Promoting litigation carries significant risk.16 Being a defendant in pro se litigation may be emotionally and financially stressful. This approach may be desirable if the psychiatrist’s institution is willing to offer substantial support. For example, an institution may provide legal assistance—including helping to defray the cost of litigation—and litigation-related scheduling flexibility. An attorney may serve as a boundary between the victim and the pro se litigant’s sometimes ceaseless, time-devouring, anxiety-inducing legal maneuvers.
Counterthreats. Warning a stalker that he or she will face severe civil and criminal consequences if his or her behavior continues can make clear that his or her conduct is unacceptable.17 Such warnings may be delivered verbally or in writing by a legal representative, law enforcement personnel, a private security agent, or the victim.
Issuing a counterthreat can be risky. Stalkers with antisocial or narcissistic personality features may perceive a counterthreat as narcissistically diminishing, and to save face will escalate their stalking in retaliation. Avoid counterthreats if you believe the stalker might be psychotic because destabilizing such an individual—such as by precipitating a short psychotic episode—may increase unpredictability and diminish their responsive to interventions.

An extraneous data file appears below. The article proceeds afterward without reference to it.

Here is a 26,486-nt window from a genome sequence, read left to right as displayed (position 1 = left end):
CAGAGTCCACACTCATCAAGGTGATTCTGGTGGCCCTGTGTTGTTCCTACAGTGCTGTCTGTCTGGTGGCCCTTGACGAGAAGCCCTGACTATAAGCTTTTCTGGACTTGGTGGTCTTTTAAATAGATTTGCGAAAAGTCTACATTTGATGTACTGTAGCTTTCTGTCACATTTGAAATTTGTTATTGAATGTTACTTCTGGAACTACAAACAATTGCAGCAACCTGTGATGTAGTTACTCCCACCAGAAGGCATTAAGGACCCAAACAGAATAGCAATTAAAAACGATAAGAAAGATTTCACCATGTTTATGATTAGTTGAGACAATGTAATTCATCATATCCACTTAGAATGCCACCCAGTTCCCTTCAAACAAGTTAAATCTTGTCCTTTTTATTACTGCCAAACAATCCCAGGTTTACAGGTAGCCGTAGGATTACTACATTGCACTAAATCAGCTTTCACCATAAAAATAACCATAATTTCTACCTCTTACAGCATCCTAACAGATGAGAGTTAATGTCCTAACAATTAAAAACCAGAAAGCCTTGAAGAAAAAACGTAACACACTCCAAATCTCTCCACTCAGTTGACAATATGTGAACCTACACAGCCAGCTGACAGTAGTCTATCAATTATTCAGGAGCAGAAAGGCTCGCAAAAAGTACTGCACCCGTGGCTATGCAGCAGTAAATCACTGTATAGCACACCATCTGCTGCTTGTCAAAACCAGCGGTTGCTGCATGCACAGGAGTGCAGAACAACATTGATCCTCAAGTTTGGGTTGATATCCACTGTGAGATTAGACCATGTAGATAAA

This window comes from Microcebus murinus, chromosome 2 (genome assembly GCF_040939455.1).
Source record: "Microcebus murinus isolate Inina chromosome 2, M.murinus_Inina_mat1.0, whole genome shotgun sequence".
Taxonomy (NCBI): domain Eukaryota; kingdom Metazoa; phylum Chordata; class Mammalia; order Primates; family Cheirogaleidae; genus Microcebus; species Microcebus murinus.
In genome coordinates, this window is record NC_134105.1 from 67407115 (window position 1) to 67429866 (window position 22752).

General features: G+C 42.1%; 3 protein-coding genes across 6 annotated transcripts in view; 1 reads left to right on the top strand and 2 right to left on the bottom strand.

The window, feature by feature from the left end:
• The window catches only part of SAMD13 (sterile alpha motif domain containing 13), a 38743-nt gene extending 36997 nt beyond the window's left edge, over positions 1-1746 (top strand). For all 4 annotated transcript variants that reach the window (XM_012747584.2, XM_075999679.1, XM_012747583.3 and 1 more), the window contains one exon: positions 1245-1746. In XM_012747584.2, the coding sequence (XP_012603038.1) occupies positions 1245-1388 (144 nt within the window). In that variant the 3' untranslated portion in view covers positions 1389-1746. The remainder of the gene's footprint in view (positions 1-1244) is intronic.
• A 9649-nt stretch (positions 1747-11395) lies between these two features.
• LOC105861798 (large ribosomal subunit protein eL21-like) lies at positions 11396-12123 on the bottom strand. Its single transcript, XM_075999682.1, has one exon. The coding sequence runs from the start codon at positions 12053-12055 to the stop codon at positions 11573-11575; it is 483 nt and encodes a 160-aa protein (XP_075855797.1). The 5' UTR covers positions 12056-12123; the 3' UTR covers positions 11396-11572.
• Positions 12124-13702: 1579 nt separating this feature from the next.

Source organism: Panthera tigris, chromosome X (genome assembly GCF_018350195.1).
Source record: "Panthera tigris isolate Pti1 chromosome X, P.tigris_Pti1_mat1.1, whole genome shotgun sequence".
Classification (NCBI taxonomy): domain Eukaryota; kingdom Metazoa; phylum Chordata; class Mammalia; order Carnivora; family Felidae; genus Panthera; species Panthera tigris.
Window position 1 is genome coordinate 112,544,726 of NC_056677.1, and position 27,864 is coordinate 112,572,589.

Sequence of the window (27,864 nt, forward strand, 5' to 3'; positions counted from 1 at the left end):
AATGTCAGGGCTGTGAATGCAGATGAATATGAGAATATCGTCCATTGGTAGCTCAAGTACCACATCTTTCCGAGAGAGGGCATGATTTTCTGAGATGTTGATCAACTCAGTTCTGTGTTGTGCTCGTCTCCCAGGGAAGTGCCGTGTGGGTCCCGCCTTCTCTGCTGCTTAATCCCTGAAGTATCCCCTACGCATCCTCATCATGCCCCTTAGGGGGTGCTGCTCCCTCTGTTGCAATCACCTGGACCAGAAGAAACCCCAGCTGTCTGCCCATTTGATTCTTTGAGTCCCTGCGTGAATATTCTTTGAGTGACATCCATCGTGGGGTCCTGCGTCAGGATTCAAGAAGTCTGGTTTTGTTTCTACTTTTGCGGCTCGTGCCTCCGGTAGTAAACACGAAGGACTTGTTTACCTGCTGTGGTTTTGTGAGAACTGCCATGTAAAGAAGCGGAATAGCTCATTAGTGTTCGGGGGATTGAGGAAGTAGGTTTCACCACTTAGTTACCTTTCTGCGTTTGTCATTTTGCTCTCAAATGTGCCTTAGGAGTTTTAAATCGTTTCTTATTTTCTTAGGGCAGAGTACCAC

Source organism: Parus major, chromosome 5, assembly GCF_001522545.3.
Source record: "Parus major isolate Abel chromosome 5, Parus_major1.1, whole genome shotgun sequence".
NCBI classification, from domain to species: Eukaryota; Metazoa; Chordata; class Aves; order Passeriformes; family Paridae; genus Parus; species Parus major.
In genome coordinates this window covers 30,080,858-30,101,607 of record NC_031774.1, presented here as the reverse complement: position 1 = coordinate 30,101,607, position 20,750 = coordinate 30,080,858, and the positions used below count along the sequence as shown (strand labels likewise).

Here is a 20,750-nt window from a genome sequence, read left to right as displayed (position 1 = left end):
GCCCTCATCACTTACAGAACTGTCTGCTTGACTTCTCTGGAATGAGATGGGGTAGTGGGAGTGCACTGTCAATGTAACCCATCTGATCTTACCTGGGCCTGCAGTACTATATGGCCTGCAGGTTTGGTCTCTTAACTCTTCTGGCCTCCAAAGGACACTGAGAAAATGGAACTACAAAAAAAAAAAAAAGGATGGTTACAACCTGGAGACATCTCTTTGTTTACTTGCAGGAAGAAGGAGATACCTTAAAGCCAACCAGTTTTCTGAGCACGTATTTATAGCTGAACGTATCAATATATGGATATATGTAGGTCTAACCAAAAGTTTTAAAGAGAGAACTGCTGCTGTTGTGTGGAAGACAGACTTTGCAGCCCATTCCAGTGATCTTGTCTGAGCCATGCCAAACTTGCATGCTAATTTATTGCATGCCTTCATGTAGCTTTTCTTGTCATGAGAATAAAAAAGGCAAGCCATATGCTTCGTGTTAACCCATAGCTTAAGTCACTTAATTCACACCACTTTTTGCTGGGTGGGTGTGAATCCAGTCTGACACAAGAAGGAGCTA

Ms. I’s contact with the resident lasted approximately 20 months, slightly less than the average 26 months reported in a survey of mental health professionals.3 Because stalkers are unpredictable, the psychiatric resident remains cautious.
- National Center for Victims of Crime. Stalking resource center. www.victimsofcrime.org/our-programs/stalking-resource-center.
- Mullen PE, Pathé M, Purcell R. Stalkers and their victims. New York, NY: Cambridge University Press; 2009.
The authors report no financial relationship with any company whose products are mentioned in this article or with manufacturers of competing products.